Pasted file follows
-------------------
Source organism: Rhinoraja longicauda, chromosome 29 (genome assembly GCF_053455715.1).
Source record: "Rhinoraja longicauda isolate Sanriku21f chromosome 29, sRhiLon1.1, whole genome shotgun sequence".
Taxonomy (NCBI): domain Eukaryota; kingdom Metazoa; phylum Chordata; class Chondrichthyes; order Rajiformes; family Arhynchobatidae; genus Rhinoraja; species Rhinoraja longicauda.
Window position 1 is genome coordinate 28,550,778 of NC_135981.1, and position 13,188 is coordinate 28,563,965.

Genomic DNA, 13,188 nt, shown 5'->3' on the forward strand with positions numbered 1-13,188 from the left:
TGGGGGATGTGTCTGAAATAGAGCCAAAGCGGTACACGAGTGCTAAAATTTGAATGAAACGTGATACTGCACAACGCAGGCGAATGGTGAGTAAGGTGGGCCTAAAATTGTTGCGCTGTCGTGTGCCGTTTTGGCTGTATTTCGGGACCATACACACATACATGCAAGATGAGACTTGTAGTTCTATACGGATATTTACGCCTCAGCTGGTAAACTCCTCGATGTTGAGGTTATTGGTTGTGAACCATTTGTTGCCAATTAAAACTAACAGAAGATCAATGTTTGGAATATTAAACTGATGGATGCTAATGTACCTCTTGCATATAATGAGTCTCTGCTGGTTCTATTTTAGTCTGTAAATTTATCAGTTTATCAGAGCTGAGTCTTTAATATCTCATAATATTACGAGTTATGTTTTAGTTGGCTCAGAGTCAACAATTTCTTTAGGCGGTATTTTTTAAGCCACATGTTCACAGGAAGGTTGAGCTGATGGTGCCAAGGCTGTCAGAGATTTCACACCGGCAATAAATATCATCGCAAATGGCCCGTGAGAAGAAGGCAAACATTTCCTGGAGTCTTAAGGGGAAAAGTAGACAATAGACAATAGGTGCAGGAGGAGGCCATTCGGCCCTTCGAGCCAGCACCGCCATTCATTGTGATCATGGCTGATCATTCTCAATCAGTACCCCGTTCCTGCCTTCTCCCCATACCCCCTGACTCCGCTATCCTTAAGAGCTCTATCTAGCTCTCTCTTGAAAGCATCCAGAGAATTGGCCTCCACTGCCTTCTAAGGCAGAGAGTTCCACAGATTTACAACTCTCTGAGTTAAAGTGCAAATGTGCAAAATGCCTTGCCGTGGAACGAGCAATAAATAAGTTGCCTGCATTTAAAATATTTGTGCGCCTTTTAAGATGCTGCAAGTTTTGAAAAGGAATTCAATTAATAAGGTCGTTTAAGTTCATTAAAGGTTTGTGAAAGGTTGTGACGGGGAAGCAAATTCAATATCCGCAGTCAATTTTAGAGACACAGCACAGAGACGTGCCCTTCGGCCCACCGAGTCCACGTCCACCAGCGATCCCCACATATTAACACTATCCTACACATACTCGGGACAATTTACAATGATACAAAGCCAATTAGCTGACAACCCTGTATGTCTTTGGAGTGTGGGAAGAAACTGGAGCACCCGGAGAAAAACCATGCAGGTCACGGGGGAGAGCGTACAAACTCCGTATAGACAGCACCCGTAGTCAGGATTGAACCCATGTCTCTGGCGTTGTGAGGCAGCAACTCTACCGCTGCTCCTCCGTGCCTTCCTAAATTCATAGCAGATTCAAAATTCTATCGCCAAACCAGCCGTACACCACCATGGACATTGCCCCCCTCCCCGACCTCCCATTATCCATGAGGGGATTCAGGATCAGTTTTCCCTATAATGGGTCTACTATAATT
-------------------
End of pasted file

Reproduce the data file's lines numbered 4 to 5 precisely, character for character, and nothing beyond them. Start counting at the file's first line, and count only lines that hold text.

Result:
Window position 1 is genome coordinate 28,550,778 of NC_135981.1, and position 13,188 is coordinate 28,563,965.

Genomic DNA, 13,188 nt, shown 5'->3' on the forward strand with positions numbered 1-13,188 from the left: